I believe in loss. I believe in poverty, wars, tragedy. I believe in death. I believe in sadness.
Now I don’t enjoy any of the above mentioned things. I don’t seek them out, wanting to feel grief, despair, pain, etc. I don’t wear black, and I gave up on my obsession with The Smiths years ago in college. There’s a part of me that cringes when I see the terrible things that happen in the world on a daily basis. I seek to escape them in anything I can: exercise, bad reality TV, a mindless movie. At all costs, I try to avoid them, however, I embrace and believe in sadness.
Sadness makes us stronger. Sadness makes us better people. At the time it’s terrible, at the time it’s the last place I want to be at, but it’s necessary. Nearly ten years ago, my grandfather passed away. I had been to several funerals before, but he was the first person I truly loved and cared for that I no longer got to talk to or see again. It wasn’t an abrupt death. It was slow and painful. I watched my mother, tears streaming down her face, a sight I had never seen before and never want to see again, calling for weekly updates on her father’s health. I fought with his death. I fought wanting to think about it, talk about it, and deal with it, but I knew this couldn’t last.
I didn’t know what I was getting myself into when I walked into that funeral parlor in Tampa. I greeted and shook hands with many of my grandfather’s friends, co-workers, fellow members of his church choir, but I didn’t know these people. I accepted their heart-felt remarks and sympathy, but I don’t remember what any of them said or looked like today. Finally, after the assembly line of grief, everyone filed in and took a seat, and I had to face my fear. I was confronted with his death. There he was, covered in bad make-up, lying petrified in a wooden box directly in front of me. I broke down. I couldn’t contain myself. Up until that moment, I had shed few tears over his impending death, but now I no longer had any control. I pushed people away who attempted to comfort me. I rejected any tissue or water, although I desperately needed both. I wallowed in the sadness that I fought and ignored for so long, and I never thought I’d be so happy to be so sad.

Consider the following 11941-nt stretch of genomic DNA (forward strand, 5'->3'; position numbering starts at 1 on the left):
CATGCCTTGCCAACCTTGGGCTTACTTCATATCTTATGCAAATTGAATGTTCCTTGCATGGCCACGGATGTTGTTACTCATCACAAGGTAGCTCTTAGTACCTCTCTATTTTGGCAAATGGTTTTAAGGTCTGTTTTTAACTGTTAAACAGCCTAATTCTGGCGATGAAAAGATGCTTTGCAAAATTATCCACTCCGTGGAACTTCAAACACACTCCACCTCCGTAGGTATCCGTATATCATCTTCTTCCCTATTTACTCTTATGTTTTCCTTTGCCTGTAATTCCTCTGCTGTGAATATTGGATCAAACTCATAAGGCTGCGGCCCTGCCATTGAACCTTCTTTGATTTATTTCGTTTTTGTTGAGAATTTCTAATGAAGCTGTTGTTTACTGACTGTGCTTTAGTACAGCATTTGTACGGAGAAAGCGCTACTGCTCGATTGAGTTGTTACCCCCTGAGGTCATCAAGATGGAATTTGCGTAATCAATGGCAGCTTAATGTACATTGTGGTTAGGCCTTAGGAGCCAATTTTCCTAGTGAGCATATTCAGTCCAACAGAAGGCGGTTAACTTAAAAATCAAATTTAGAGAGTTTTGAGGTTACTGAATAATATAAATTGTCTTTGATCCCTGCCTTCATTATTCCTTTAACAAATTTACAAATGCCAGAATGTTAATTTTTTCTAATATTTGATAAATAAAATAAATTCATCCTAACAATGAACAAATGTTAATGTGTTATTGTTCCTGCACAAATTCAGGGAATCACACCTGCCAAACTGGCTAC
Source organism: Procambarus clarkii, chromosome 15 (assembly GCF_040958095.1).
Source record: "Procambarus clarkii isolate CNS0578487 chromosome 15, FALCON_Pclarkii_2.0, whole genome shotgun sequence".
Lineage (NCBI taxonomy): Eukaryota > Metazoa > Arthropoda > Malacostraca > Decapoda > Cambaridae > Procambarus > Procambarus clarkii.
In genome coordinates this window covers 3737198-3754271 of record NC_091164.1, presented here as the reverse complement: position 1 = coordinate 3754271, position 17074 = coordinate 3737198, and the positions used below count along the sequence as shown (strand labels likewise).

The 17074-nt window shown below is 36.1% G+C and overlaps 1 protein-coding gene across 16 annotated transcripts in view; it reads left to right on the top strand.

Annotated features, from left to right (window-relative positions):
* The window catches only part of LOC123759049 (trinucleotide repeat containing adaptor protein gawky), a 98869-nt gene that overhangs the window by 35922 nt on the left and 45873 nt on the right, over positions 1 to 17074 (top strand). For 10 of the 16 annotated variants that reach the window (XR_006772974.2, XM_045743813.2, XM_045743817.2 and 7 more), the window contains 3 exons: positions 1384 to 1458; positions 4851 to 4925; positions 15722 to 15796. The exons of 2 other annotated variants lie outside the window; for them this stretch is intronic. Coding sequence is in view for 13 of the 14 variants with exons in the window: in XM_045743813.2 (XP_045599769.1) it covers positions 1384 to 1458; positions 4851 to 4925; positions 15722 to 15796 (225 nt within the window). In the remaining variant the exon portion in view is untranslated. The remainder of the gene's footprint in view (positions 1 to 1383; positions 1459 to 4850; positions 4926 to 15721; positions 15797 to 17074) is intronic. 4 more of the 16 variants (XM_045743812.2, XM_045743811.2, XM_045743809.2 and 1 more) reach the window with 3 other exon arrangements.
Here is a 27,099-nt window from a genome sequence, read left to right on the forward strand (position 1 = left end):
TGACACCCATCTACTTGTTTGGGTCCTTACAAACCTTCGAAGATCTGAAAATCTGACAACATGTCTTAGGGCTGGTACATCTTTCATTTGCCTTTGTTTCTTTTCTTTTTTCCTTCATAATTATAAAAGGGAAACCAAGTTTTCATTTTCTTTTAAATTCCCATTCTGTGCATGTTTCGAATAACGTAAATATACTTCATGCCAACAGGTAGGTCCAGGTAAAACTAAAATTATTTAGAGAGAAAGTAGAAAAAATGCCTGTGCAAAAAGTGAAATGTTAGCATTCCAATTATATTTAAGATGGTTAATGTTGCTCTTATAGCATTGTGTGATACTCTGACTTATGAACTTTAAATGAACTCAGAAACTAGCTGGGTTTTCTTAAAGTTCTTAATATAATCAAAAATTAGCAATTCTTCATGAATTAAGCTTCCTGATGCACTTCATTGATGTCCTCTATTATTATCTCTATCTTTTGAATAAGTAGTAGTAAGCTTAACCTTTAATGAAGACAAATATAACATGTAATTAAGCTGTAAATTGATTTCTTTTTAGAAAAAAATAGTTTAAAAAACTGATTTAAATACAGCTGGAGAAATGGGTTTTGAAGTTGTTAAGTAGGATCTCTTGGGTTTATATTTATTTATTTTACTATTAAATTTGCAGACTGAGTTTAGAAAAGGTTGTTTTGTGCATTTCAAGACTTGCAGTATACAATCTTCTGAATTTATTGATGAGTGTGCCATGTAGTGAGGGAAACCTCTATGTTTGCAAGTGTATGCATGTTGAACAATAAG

I tried to avoid the grief I felt that July night for so long, instead of embracing it. It scared me, and I’m sure the sounds of a wounded bear (my brother’s description after the fact) scared the numerous attendants that evening, but I’m better off for it. I need sadness to appreciate the ones that I do have. I need sadness to appreciate the life that I can still lead. I need sadness to be happy.
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